Know who your audience are
Any good public engagement is planned for the audience as the first priority. The timing, location, format etc. should all be designed with needs of the audience in mind.
For example if your event was targeting new mothers you’d be planning it during the day (i.e. mid-morning or mid-afternoon), it would be at a child friendly location (e.g. children’s centres or library’s) and you’d provide appropriate spaces at the venue for them and not be expecting everyone to be sitting undistracted listening to speakers for several hours.
Similarly your presentation needs to be designed with the audience in mind. If you’re addressing people with no prior knowledge of your field you need to take more time to set the scene. If you’re speaking to people who may be personally/ emotionally effected by your research topic (e.g. cancer survivors for someone researching cancer cures) then you need to be mindful of that in your delivery.
Use simple language and avoid jargon and acronyms
Jargon and acronyms create a barrier for the audience in understanding what you want to tell them. They often make people switch off and stop listening to you. Usually they are not required to get your point across, but if you must use them, make sure you explain them (and if you come back to the term later, it’s useful to remind people again what it refers to).
Public engagement is not an academic conference presentation or journal so don’t feel the need to use academic language. The simpler the better as this will make it most accessible to a wider range of people. Keep in mind your audience and ensure your language is appropriate for them (e.g. keep it extra simple and explain basic terms when speaking to children).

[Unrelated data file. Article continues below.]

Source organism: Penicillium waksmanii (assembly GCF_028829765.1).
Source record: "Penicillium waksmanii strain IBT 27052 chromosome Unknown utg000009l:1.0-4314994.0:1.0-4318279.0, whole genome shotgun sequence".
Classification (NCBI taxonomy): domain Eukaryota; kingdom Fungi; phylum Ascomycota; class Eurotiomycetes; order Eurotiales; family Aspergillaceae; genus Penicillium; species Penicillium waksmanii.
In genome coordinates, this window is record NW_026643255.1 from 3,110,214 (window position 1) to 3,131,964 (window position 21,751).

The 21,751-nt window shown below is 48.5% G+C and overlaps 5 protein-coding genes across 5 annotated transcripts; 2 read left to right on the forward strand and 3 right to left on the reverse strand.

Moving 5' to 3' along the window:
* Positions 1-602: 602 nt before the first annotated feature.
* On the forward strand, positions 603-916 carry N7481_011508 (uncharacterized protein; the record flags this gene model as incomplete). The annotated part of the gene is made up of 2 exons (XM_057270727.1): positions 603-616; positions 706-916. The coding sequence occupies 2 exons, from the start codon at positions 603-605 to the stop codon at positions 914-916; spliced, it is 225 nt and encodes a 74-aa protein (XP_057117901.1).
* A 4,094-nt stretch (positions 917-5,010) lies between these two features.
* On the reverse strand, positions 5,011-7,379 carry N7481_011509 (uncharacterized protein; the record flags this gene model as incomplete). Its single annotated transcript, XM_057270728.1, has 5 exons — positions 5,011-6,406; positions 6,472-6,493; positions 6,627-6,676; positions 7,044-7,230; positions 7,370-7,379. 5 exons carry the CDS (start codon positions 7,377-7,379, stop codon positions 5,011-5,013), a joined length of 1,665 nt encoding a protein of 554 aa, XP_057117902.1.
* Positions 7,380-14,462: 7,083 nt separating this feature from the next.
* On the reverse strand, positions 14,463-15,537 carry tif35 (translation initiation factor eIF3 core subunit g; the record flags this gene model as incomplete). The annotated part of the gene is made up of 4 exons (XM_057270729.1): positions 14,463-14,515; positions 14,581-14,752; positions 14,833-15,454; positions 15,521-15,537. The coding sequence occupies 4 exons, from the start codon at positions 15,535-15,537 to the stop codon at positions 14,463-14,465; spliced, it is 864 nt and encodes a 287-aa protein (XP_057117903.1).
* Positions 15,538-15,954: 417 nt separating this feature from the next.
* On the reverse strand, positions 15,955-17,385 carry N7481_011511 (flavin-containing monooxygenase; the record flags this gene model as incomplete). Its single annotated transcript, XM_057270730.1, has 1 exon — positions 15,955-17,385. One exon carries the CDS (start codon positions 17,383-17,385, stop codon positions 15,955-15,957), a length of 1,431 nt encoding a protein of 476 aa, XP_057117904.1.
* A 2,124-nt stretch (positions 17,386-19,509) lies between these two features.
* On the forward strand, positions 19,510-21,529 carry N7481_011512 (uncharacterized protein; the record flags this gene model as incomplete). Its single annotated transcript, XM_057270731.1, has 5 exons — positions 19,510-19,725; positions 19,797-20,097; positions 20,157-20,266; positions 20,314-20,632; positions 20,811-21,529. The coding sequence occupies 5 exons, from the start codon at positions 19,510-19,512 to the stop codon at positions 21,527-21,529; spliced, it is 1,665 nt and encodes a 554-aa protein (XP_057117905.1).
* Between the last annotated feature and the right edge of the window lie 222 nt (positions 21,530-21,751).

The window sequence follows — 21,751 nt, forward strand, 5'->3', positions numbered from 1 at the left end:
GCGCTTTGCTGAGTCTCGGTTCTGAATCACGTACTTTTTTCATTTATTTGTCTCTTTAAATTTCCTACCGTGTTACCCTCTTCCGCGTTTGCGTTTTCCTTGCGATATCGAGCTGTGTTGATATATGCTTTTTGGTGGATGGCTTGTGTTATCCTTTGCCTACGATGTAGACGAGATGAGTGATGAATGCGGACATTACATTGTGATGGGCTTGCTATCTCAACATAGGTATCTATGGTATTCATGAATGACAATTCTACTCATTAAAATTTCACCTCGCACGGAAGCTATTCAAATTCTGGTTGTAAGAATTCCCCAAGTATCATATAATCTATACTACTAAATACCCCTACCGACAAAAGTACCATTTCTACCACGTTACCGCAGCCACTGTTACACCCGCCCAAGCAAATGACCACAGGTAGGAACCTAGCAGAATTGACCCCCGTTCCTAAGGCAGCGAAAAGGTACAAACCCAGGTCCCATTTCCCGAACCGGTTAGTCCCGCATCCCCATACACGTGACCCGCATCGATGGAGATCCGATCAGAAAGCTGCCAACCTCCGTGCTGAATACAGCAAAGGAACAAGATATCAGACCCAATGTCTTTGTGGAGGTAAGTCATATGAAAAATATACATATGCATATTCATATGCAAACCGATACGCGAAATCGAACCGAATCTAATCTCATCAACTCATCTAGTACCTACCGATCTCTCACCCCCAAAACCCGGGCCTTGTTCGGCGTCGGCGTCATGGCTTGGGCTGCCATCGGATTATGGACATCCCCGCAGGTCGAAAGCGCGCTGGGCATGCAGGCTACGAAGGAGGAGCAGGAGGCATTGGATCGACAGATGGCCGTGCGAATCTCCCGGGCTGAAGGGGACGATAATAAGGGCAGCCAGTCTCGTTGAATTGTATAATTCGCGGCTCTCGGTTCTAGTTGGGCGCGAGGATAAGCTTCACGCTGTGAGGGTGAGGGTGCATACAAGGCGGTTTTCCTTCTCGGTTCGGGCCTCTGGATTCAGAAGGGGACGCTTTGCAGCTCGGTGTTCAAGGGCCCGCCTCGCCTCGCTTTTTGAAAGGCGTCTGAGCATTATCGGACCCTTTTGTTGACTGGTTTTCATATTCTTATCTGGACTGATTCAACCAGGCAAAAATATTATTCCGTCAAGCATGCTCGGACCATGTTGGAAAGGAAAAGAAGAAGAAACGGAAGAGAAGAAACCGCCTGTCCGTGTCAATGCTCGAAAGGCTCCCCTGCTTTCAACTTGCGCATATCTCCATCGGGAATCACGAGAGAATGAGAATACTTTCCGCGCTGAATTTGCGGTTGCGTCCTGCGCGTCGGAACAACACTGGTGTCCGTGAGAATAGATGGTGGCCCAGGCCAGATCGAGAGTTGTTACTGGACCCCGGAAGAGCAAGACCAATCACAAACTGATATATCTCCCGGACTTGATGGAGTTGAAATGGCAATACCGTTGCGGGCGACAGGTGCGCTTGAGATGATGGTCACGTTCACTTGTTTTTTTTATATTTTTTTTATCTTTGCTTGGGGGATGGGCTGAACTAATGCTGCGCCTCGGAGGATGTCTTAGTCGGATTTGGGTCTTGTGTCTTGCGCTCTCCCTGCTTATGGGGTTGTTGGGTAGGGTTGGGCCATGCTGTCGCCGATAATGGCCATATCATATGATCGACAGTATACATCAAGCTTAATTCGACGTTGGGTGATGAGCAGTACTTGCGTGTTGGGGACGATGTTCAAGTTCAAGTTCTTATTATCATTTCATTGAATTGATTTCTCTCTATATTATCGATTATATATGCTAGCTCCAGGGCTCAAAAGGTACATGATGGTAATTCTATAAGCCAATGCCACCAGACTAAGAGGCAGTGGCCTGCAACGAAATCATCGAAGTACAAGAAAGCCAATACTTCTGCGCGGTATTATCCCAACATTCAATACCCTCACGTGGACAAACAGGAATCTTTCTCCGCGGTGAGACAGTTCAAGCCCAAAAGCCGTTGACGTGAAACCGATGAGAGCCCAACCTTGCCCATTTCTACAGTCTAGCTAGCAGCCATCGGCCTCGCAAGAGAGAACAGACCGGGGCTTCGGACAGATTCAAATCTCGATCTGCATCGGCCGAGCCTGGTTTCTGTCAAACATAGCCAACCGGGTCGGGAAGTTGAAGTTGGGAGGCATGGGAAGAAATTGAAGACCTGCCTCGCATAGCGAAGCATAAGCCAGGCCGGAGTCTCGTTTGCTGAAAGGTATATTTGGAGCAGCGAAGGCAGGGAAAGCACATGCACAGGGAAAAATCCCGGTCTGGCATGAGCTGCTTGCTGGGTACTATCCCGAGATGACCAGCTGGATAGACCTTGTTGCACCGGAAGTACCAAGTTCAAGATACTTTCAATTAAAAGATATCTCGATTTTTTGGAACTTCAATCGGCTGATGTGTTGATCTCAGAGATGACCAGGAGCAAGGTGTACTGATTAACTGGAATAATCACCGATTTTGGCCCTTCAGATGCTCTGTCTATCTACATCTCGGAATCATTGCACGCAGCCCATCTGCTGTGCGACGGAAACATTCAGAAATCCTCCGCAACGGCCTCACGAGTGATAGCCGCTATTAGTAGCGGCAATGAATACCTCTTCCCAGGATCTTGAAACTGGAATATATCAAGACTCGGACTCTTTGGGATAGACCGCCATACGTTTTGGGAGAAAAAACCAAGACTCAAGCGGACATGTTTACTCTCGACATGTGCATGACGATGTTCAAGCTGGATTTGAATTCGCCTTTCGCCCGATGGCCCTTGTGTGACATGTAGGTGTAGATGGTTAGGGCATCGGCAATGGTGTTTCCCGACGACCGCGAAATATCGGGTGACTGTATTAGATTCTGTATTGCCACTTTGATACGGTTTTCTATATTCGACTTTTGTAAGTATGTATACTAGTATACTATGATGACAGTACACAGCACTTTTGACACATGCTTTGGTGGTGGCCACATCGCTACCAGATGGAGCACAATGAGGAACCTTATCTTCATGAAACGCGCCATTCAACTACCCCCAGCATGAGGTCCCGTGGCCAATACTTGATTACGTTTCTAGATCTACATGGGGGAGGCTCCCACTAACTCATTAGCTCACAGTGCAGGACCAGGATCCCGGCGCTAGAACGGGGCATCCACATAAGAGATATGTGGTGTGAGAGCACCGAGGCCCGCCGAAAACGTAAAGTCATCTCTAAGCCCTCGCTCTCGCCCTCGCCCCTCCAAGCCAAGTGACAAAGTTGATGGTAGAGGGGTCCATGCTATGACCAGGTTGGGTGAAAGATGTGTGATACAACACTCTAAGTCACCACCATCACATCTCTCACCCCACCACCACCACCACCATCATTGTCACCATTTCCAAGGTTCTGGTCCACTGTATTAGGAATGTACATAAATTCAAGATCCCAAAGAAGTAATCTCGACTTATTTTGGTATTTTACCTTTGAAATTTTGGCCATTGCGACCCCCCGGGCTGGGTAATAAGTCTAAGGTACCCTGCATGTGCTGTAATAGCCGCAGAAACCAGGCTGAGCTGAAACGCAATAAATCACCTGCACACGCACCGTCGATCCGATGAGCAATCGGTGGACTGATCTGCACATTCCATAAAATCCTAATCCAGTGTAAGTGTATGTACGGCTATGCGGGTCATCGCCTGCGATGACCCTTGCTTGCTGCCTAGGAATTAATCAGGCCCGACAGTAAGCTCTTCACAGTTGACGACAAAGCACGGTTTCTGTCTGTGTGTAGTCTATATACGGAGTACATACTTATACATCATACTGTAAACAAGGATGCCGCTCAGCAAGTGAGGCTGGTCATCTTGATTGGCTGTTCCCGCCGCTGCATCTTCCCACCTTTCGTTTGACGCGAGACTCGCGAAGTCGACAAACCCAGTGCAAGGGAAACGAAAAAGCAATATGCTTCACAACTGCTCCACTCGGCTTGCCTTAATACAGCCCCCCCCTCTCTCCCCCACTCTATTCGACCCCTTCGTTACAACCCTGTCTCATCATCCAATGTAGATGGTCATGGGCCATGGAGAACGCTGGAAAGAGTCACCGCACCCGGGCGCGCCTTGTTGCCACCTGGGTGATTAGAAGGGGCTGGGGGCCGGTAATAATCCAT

If you’re explaining a complex point consider if you could use a metaphor or visual aid to explain it to the audience. That being said be aware of your audience and if you’re speaking to a group where several members may have a condition such as autism then they will take things very literally and metaphors may not be appropriate.
Practice and prepare
Before your presentation, take the time to rehearse it so ensure you’re timings are correct and you aren’t going to run over. Usually presentations overrunning cuts into question time and limits the amount of interaction you’re able to have with the audience.
Whilst you don’t need to memorise word for word what you’re going to say, having a rough idea of what slide is coming next and what you’re going to talk about on it will help you feel more confident. You will also appear more knowledgeable – there is nothing worse than a presenter who’s obviously reading off the slide, or even looks surprised by each slide that comes up.
If you can, go and visit the room you’re presenting in beforehand. Make sure you know what AV is available and have at least 2 ways of accessing your slides. If the visibility of the screen in the space isn’t great consider limiting how much you rely on slides for the talk. For example if you need people to see a picture in detail and the screen isn’t good quality, consider printing a few copies to hand round instead. If you’re relying on videos make sure there is fast wifi access/ have them downloaded in advance and make sure there is the ability to play the sound loudly enough at the venue. (AV systems are available to hire from IT services if you need to supplement what’s available at the venue).